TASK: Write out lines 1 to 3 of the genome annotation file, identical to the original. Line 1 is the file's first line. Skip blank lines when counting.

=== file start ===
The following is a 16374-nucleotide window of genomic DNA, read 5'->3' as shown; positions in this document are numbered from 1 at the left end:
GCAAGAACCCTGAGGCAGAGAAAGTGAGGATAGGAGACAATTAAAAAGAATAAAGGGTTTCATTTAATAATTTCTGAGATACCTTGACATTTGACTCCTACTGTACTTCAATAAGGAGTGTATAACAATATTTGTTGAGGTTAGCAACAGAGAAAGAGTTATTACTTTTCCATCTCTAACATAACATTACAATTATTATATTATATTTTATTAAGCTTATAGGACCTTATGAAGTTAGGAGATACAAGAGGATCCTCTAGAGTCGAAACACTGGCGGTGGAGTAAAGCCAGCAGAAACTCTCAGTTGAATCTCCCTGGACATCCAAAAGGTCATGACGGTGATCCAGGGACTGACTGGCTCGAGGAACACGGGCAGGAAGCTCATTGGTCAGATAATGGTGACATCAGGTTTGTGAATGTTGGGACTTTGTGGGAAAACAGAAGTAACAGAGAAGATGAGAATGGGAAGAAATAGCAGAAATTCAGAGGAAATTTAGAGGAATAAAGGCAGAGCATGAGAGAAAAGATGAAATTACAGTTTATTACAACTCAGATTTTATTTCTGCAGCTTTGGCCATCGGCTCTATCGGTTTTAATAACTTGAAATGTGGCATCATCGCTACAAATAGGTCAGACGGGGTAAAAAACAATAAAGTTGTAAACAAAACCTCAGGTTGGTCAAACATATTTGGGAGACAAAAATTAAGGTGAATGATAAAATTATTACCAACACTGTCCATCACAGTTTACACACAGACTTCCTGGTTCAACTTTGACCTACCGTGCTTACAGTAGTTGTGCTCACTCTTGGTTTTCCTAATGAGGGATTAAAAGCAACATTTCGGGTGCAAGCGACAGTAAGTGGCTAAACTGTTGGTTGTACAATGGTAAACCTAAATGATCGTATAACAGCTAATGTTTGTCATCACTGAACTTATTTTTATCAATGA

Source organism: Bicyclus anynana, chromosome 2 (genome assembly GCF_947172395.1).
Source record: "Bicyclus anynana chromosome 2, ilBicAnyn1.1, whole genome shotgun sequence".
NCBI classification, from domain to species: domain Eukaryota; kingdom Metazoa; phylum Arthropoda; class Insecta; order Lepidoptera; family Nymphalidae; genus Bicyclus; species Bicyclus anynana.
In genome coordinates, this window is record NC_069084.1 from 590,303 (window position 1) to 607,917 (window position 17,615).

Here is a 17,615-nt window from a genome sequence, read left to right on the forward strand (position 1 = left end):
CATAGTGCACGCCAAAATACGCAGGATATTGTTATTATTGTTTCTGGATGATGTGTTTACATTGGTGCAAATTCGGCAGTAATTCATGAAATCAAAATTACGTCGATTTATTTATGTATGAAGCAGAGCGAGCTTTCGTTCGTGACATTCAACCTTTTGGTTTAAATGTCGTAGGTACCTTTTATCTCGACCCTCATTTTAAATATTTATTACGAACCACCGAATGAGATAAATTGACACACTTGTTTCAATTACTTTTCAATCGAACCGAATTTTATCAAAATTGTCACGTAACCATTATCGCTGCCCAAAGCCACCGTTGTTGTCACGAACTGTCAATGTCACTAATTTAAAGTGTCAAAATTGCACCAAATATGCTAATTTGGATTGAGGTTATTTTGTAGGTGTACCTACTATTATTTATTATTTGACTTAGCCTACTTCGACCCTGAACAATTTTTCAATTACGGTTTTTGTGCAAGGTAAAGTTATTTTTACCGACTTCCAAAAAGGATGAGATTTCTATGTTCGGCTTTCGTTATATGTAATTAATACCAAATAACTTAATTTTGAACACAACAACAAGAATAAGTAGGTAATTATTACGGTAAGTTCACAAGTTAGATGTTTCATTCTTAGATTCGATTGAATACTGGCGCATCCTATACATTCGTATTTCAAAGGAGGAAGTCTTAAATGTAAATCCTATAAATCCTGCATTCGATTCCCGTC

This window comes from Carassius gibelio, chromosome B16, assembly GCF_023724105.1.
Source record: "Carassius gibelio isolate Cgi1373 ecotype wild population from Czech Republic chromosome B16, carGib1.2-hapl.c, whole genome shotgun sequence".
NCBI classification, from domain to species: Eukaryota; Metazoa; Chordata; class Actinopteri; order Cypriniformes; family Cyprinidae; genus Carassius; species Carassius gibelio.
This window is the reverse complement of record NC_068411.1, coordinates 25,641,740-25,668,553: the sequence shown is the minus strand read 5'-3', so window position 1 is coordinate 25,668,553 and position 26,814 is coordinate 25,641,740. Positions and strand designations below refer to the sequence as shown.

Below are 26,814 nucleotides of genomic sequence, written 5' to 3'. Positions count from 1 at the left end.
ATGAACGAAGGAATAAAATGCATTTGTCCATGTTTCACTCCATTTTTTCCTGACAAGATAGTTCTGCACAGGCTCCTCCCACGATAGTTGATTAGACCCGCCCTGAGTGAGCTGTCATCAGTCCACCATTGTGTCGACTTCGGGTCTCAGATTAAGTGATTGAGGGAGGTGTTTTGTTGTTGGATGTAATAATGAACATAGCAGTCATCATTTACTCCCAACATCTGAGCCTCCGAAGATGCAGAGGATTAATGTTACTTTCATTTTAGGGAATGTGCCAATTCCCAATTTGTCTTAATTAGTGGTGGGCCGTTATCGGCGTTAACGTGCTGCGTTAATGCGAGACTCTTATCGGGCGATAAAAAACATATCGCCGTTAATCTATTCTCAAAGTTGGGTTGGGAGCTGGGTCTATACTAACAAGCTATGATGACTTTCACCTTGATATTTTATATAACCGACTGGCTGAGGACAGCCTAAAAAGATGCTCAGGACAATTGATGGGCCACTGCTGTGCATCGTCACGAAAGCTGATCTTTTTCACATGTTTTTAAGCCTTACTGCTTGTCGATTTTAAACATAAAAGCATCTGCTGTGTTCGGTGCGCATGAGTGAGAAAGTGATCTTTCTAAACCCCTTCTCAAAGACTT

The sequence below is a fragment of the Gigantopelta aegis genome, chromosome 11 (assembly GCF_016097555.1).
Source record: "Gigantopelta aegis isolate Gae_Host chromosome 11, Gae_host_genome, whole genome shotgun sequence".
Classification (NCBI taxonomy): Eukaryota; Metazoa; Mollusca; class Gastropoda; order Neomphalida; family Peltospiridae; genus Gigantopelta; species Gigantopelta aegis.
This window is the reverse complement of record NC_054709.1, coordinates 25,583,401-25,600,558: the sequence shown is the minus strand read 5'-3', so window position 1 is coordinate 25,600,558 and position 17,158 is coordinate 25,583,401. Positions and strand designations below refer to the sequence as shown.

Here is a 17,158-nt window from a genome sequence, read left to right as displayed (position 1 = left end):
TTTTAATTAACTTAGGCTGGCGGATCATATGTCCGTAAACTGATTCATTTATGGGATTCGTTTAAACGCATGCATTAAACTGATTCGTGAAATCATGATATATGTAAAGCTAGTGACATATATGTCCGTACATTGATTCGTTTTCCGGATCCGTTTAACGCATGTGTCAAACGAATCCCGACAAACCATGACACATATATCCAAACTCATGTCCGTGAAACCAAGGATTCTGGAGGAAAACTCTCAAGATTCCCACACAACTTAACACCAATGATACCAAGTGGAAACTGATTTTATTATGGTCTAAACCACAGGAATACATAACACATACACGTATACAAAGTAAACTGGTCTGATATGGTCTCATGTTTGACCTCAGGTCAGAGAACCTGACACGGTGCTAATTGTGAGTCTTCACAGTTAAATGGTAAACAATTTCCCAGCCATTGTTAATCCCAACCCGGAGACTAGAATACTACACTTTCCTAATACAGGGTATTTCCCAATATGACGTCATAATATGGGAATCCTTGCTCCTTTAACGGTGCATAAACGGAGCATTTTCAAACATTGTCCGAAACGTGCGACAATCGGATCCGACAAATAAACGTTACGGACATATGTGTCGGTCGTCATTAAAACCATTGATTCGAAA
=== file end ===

The following is a 16374-nucleotide window of genomic DNA, read 5'->3' as shown; positions in this document are numbered from 1 at the left end:
GCAAGAACCCTGAGGCAGAGAAAGTGAGGATAGGAGACAATTAAAAAGAATAAAGGGTTTCATTTAATAATTTCTGAGATACCTTGACATTTGACTCCTACTGTACTTCAATAAGGAGTGTATAACAATATTTGTTGAGGTTAGCAACAGAGAAAGAGTTATTACTTTTCCATCTCTAACATAACATTACAATTATTATATTATATTTTATTAAGCTTATAGGACCTTATGAAGTTAGGAGATACAAGAGGATCCTCTAGAGTCGAAACACTGGCGGTGGAGTAAAGCCAGCAGAAACTCTCAGTTGAATCTCCCTGGACATCCAAAAGGTCATGACGGTGATCCAGGGACTGACTGGCTCGAGGAACACGGGCAGGAAGCTCATTGGTCAGATAATGGTGACATCAGGTTTGTGAATGTTGGGACTTTGTGGGAAAACAGAAGTAACAGAGAAGATGAGAATGGGAAGAAATAGCAGAAATTCAGAGGAAATTTAGAGGAATAAAGGCAGAGCATGAGAGAAAAGATGAAATTACAGTTTATTACAACTCAGATTTTATTTCTGCAGCTTTGGCCATCGGCTCTATCGGTTTTAATAACTTGAAATGTGGCATCATCGCTACAAATAGGTCAGACGGGGTAAAAAACAATAAAGTTGTAAACAAAACCTCAGGTTGGTCAAACATATTTGGGAGACAAAAATTAAGGTGAATGATAAAATTATTACCAACACTGTCCATCACAGTTTACACACAGACTTCCTGGTTCAACTTTGACCTACCGTGCTTACAGTAGTTGTGCTCACTCTTGGTTTTCCTAATGAGGGATTAAAAGCAACATTTCGGGTGCAAGCGACAGTAAGTGGCTAAACTGTTGGTTGTACAATGGTAAACCTAAATGATCGTATAACAGCTAATGTTTGTCATCACTGAACTTATTTTTATCAATGA

Source organism: Bicyclus anynana, chromosome 2 (genome assembly GCF_947172395.1).